A limit of £25,000 was set in June 2010 but new Government spending controls have offered departments the opportunity to spend more without the approval of the Efficiency and Reform Group, a central body that includes Cabinet Office and HM Treasury ministers.
Spending controls, however, will be in place until 2015 and activity will still be subject to strict criteria with “only essential expenditure on new advertising and marketing” allowed.
Criteria include public health campaigns “where there is unequivocal evidence that campaigns deliver measurable benefits”.
Activity green-lit since the criteria was introduced include campaigns on cancer, road safety and tax self-assessment.
A spokeswoman for the Cabinet Office says the change was made after a review of the spending controls imposed last year and a need to “strike the right balance”.
“It is about having controls fit for the long-term”, she adds.
The increase could lead to an increase in low-level activity and social or partnership marketing that shares the cost of campaigns with brands.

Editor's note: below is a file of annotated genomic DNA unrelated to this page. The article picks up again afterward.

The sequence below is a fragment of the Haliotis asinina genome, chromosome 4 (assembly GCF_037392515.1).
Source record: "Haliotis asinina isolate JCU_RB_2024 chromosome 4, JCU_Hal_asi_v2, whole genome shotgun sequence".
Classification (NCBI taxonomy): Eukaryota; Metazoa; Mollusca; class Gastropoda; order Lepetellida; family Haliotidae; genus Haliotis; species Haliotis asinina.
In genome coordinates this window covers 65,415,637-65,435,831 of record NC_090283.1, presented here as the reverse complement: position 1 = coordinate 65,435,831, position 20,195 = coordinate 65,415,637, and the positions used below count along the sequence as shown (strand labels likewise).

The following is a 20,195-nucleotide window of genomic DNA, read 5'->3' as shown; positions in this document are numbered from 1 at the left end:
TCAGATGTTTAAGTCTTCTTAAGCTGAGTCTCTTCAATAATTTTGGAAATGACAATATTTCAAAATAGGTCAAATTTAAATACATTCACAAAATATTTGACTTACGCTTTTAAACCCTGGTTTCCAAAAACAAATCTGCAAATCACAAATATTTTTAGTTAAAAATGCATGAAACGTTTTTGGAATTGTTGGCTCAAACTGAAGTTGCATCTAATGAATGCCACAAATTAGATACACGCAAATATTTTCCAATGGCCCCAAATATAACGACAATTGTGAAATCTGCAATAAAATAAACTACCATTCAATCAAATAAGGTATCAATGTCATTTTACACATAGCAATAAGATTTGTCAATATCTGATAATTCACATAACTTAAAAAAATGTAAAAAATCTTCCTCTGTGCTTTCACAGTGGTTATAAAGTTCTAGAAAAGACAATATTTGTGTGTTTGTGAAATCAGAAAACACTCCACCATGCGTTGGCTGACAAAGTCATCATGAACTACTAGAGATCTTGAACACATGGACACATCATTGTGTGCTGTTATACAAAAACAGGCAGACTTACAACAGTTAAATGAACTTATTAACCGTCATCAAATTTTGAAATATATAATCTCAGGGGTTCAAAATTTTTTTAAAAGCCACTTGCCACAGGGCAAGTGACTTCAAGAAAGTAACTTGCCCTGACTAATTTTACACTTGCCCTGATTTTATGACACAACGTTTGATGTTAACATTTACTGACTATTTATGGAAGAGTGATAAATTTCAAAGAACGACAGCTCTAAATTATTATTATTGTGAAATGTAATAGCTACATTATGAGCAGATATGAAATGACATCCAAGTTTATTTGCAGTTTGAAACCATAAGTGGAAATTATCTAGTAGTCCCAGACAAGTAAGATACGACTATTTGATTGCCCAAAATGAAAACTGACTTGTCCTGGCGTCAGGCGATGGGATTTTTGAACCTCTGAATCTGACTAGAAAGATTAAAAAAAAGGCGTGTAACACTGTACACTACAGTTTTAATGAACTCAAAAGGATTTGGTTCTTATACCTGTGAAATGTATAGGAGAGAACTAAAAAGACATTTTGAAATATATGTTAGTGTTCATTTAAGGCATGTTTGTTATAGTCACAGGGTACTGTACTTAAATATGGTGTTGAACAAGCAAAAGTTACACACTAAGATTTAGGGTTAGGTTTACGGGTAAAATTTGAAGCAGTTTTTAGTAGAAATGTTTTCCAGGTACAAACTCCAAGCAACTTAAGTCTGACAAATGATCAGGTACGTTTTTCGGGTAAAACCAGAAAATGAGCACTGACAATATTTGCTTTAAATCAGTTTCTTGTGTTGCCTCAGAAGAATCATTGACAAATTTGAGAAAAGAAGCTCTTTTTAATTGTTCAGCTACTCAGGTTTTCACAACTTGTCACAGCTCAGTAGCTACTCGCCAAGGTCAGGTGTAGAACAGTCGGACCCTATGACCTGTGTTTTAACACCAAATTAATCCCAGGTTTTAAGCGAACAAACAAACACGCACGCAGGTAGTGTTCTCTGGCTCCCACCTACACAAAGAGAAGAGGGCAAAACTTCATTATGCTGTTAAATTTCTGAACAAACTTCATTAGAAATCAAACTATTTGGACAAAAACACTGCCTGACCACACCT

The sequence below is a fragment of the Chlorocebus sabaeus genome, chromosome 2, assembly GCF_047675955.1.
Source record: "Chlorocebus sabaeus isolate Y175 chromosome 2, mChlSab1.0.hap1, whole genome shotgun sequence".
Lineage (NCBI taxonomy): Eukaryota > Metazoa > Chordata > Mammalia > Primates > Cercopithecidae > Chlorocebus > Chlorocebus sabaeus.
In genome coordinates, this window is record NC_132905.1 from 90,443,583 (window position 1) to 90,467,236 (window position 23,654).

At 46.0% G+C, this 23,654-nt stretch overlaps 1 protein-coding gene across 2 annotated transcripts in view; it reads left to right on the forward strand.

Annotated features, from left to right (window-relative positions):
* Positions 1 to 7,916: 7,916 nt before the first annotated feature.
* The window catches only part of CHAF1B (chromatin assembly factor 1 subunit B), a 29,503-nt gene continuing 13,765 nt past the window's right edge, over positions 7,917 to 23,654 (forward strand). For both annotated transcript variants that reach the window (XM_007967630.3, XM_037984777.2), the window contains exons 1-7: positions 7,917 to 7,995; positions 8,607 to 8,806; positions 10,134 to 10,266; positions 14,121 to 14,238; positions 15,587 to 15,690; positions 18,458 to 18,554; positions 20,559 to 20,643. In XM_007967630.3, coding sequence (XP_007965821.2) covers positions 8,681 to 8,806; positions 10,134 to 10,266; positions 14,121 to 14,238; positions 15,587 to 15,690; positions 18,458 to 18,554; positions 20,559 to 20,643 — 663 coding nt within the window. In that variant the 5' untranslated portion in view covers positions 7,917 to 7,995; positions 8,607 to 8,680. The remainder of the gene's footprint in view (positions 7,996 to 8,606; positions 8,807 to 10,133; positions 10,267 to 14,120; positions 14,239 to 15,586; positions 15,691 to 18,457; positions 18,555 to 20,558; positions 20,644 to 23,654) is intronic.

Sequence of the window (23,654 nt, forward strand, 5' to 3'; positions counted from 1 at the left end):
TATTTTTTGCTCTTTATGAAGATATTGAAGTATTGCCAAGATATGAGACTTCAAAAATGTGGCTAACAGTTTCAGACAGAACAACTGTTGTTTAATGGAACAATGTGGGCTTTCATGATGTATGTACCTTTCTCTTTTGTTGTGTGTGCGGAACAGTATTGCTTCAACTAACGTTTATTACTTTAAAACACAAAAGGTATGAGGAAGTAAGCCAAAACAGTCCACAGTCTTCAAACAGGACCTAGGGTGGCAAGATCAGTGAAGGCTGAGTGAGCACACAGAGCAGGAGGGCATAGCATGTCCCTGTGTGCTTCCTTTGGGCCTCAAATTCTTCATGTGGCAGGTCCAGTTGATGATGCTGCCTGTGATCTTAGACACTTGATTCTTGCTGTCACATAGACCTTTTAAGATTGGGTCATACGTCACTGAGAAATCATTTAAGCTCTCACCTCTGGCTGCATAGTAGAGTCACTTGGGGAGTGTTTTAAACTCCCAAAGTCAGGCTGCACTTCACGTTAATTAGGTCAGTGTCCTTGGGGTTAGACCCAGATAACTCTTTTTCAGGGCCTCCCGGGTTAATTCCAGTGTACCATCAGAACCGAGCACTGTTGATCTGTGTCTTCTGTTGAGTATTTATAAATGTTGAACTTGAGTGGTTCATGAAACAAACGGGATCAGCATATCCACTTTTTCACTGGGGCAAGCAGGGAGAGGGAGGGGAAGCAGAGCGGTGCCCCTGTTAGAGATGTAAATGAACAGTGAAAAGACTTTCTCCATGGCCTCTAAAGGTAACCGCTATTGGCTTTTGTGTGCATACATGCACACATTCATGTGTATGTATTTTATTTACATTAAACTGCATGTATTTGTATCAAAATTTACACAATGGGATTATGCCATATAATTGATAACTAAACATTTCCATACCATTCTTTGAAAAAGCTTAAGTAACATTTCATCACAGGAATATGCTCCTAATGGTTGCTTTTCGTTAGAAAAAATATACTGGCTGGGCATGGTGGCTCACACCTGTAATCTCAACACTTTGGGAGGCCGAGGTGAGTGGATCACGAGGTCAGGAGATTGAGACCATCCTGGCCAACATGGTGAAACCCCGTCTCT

Spend on marketing and communication has plummeted since the coalition took office in May, dropping by up to 70% according to some estimates. The Cabinet Office claims that the initial freeze and introduction of criteria has saved the Government £133m.
The latest measures aimed at boosting Whitehall efficiency and cutting costs come as a review of Government marketing and communications strategy led by Matt Tee, the outgoing permanent secretary for Government communications prepares to report to Cabinet Office minister Francis Maude.
Proposals under consideration are thought to include centralising of all marketing functions and the adoption of a US-style Ad Council.